Sir Ranulph Fiennes may be the only man alive who can safely compare himself to Lawrence of Arabia, says Melanie McDonagh in The Spectator. Both men, for example, led Arabs in battle – in Ranulph’s case for the Sultan of Oman against Marxist rebels, Lawrence against the Germans and Turks. Not that Fiennes thinks the circumstances were exactly the same. “Lawrence had camels and was dealing with a huge body of men,” he tells me. “I had six open-topped Land Rovers with two machine guns and I led 30 men.” What does he make of Lawrence’s extraordinary career? “It mystified me.”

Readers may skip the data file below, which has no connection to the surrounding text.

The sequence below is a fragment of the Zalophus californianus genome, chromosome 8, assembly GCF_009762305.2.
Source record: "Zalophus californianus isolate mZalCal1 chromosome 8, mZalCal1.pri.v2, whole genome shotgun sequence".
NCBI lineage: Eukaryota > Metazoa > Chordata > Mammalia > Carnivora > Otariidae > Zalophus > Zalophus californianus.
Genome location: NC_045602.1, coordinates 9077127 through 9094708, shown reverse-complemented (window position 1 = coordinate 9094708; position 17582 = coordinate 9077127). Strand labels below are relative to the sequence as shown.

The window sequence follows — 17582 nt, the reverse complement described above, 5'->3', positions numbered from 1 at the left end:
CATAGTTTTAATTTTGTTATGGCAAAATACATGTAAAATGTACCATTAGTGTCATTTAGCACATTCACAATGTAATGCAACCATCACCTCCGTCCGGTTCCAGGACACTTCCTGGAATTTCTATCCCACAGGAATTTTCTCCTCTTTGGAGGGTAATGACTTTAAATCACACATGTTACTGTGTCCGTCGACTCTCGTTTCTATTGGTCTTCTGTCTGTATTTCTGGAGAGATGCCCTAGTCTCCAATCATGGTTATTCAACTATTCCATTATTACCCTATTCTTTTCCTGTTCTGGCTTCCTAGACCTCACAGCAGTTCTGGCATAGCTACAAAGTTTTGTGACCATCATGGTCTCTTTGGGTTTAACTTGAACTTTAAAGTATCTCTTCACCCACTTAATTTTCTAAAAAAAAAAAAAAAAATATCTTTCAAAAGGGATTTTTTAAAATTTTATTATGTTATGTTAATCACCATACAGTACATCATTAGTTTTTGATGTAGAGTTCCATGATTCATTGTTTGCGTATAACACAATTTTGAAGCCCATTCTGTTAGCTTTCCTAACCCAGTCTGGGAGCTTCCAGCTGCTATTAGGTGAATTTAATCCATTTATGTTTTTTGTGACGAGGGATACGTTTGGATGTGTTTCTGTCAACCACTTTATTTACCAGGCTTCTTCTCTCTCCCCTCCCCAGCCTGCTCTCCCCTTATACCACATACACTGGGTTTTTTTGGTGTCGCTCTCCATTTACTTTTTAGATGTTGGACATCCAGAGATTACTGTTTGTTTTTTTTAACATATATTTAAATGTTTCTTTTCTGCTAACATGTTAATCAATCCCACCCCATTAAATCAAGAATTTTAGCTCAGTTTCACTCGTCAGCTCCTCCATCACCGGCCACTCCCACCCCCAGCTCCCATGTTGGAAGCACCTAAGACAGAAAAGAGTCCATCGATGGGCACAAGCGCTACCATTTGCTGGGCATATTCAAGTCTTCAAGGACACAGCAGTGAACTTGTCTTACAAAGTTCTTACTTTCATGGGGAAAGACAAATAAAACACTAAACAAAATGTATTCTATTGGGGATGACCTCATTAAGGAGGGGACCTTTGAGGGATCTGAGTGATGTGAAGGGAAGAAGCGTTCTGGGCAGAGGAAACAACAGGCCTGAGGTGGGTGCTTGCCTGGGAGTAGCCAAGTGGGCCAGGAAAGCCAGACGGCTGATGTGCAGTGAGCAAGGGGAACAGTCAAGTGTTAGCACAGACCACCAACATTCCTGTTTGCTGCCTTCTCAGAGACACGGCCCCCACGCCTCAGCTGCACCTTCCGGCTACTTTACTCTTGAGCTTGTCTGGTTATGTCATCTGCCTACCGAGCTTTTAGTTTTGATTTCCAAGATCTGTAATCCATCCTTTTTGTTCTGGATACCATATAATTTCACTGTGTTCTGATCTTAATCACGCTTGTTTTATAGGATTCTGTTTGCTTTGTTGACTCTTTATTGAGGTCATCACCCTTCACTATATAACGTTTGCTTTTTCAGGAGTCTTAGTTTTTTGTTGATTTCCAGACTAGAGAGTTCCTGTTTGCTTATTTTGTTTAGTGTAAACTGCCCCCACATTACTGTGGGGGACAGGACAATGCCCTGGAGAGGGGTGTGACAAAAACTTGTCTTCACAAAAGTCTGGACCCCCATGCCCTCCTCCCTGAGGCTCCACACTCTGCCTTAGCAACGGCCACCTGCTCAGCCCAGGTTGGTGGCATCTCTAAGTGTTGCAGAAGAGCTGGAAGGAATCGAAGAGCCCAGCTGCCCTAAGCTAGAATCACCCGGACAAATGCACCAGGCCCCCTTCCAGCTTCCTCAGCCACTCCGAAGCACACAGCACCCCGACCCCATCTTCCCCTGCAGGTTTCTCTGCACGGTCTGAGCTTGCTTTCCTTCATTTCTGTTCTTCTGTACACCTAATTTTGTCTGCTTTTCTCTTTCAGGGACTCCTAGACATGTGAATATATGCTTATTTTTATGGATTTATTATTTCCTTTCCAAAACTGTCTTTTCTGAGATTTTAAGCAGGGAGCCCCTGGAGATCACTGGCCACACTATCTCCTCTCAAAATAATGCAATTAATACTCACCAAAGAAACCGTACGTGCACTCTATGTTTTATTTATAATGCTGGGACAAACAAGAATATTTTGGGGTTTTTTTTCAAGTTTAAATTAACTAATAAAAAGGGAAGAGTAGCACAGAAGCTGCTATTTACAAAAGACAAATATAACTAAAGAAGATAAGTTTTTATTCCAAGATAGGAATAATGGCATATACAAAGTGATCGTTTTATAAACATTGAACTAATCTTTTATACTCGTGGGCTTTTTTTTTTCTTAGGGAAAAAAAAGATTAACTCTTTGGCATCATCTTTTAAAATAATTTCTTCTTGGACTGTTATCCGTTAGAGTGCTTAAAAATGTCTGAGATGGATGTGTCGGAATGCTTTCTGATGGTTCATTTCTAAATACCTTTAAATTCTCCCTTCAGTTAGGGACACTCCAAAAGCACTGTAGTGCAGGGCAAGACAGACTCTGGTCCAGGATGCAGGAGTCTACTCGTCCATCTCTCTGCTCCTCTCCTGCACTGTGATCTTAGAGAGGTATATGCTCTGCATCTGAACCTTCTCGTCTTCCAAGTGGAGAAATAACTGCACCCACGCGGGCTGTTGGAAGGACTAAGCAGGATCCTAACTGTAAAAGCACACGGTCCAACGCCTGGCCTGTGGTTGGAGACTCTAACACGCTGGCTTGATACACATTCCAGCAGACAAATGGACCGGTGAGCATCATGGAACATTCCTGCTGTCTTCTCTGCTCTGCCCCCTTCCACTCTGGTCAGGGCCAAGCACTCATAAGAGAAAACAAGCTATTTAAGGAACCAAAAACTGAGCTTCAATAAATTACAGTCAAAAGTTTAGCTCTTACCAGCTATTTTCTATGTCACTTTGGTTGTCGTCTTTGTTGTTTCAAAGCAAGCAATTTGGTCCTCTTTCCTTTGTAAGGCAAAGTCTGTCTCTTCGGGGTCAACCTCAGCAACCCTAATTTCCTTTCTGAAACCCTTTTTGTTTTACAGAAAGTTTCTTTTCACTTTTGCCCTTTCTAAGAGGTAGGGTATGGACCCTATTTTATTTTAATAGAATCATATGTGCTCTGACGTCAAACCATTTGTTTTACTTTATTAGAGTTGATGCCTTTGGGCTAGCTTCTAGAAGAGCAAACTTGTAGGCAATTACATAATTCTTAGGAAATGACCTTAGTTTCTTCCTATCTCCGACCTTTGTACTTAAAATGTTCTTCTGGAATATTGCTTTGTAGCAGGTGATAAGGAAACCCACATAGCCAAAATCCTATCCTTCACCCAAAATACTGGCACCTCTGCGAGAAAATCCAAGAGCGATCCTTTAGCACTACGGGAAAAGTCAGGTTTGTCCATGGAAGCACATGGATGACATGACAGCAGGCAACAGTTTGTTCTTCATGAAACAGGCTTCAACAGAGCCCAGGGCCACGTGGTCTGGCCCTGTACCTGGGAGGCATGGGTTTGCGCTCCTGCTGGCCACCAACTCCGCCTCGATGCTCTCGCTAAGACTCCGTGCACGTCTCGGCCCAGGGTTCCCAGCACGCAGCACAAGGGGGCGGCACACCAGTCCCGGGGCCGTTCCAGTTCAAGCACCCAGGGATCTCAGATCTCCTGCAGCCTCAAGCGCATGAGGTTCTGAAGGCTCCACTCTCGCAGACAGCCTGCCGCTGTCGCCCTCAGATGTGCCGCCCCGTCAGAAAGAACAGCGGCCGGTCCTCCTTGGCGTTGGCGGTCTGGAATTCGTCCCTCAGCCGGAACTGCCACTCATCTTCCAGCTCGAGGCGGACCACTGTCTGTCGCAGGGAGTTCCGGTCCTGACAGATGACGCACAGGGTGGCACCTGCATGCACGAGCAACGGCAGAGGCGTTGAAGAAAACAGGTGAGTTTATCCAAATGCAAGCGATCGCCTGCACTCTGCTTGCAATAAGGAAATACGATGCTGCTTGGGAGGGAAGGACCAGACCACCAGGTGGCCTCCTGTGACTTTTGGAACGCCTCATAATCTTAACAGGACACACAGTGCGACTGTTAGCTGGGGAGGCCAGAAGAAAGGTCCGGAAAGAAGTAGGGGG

For all Fiennes’s exploits in the desert, the 79-year-old gentleman adventurer – or as The Guinness Book of Records calls him, “the world’s greatest living explorer” – is better known for his exploits at the planet’s icy poles. He once sawed off the tops of his fingers after a particularly bad bout of frostbite, and tried to conquer vertigo by scaling the North Face of the Eiger (“it didn’t work”). The obvious question is: “why, why, why?” Some of his adventures bore fruit, like finding the lost city of Iram in Oman, fabled by Lawrence as the “Atlantis of the Sands”. But spending 93 days walking alone and unsupported across Antarctica? Aside from raising money for charity, the answer is simple: “My late wife decided it should be done.” And so it was.